“In addition, the cab fulfils both EU and Volvo unique safety demands, including legal requirements ECE-R 29/02 and Volvo’s even stricter internal safety requirements such as the Swedish BOF 10 and barrier testing at 30 kilometres an hour.”

To ensure Volvo can service the market with servicing, part and maintenance across the country, Tony says the company offers the largest dealer network in Australia and New Zealand.

“The total cost over the lifetime of the truck is also something our customers value and we consider our offers, including uptime solutions, to be highly competitive,” he says.

“With specific reference to the Volvo FE LEC, this truck has been brought to market as a result of local demand. It’s another example of listening to our customer base and delivering.”

And as the ever-growing waste market continues its upward trajectory, Volvo aims to leverage its global capabilities to meet niche local demands.

“I look forward to capitalising on our global capabilities more in the future to deliver on our promise to tailor our solutions to our customers’ needs,” Tony says.

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Volvo releases new low entry cab

More than 67 per cent of Australians live in a capital city, which brings unique challenges to the transport task.

One of the biggest challenges is how to deliver goods and services safely, efficiently and with the least impact to the environment.

According to Volvo Trucks Australia Vice President Tony O’Connell, Volvo is attempting to meet this challenge with the launch of the Volvo FE Low Entry Cab (LEC).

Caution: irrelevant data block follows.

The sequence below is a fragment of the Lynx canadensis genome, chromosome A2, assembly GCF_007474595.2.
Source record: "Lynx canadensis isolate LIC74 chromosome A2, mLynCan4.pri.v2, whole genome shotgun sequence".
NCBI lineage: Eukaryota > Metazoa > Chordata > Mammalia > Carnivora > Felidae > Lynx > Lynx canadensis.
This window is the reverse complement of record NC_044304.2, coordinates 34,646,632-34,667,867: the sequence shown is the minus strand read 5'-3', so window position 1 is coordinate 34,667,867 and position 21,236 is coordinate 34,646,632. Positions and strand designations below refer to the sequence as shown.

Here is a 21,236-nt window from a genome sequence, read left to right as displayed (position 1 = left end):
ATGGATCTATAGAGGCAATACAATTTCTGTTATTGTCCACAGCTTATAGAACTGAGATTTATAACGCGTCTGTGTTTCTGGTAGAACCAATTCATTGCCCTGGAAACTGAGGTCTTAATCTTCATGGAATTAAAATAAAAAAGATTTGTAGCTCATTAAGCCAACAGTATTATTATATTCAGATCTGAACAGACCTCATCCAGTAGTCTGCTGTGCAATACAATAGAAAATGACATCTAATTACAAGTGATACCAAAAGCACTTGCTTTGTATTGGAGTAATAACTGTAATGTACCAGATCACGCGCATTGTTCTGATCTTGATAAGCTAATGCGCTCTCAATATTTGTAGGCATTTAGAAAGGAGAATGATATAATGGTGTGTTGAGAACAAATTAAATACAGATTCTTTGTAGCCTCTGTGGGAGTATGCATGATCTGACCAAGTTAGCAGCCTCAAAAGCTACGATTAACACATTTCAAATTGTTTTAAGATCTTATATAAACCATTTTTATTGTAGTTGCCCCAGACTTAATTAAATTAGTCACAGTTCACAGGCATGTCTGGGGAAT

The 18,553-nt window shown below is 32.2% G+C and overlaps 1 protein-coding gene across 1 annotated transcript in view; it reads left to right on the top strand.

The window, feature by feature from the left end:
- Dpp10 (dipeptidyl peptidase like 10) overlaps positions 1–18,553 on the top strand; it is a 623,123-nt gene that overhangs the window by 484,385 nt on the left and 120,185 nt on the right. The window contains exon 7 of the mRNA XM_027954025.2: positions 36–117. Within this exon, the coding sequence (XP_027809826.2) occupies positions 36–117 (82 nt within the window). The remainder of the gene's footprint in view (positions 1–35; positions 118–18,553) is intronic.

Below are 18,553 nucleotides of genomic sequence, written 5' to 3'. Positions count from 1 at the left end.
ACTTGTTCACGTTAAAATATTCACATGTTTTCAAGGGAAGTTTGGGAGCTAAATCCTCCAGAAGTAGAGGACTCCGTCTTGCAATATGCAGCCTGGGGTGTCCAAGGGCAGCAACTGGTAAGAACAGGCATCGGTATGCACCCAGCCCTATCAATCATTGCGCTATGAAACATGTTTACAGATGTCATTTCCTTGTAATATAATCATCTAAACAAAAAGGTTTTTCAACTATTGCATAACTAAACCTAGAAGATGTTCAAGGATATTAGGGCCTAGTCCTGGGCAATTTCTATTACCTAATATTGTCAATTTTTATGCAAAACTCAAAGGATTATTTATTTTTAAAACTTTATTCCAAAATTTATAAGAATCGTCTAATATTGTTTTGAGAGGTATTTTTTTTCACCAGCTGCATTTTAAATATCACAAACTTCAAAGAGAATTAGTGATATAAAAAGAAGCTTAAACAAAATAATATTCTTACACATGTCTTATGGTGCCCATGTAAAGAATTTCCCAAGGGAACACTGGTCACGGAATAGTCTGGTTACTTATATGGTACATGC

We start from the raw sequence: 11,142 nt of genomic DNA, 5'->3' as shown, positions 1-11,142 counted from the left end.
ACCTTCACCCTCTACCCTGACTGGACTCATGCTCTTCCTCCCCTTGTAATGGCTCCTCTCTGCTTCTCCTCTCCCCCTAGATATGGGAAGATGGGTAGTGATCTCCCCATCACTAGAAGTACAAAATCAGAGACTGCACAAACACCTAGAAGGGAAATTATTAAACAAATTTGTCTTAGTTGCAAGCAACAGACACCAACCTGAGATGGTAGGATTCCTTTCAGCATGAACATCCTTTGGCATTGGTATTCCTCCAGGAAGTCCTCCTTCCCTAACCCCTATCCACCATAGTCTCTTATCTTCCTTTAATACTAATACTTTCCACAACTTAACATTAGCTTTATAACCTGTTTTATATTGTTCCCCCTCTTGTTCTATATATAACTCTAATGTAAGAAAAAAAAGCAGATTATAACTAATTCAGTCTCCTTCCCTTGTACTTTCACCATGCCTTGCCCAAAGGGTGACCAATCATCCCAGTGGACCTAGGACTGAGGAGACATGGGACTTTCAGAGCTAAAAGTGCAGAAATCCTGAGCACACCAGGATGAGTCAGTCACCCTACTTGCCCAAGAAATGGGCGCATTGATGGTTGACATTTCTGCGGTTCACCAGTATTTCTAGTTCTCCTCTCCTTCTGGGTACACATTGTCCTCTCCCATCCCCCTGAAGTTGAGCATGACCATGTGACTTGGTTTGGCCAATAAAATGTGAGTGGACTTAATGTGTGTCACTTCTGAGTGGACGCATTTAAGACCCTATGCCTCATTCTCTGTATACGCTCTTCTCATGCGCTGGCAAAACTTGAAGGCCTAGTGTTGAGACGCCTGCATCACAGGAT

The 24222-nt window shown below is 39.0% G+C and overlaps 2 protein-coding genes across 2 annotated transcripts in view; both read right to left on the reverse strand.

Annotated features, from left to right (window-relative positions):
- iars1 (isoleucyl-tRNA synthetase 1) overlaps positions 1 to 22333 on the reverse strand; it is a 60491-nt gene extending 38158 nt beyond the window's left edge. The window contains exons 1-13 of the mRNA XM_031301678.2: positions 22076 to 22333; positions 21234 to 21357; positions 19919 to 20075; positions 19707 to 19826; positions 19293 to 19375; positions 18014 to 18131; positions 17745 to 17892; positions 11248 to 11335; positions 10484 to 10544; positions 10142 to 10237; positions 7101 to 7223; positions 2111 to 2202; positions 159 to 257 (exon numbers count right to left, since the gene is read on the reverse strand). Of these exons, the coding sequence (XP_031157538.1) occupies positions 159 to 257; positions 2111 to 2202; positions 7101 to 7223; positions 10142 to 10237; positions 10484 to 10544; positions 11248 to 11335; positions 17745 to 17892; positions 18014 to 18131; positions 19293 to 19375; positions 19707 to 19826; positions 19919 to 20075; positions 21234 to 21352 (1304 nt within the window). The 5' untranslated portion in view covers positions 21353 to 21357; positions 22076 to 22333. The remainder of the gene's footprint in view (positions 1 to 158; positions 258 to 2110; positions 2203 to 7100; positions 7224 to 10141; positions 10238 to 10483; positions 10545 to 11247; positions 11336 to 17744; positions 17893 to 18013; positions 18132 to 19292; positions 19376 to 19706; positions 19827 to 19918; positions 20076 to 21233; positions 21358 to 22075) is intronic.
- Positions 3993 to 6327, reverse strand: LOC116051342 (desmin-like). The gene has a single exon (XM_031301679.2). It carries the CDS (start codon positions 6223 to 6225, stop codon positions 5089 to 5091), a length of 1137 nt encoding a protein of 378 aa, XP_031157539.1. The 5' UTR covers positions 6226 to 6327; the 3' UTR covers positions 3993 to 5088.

“Providing excellent ergonomics for the driver as well as superior all-round visibility, the low vantage point of the FE LEC also helps keep vulnerable road users and pedestrians safe,” Mr O’Connell said.

“The Volvo FE LEC is literally a walk up start for applications where the driver leaves the cab multiple times during a shift.”

Mr O’Connell said the lower step minimises the chance of a driver tripping or missing a step when entering or exiting the vehicle.

“A versatile cab configuration means that the FE LEC can be specified with up to four seats and flat cross cab access, or a more traditional two seat layout with an internal instep,” Mr O’Connell said.

“This new truck has class leading driver visibility and improved driver ergonomics, and most importantly, the FE LEC features Volvo Trucks world-class safety and technological innovations, including emergency braking as standard.”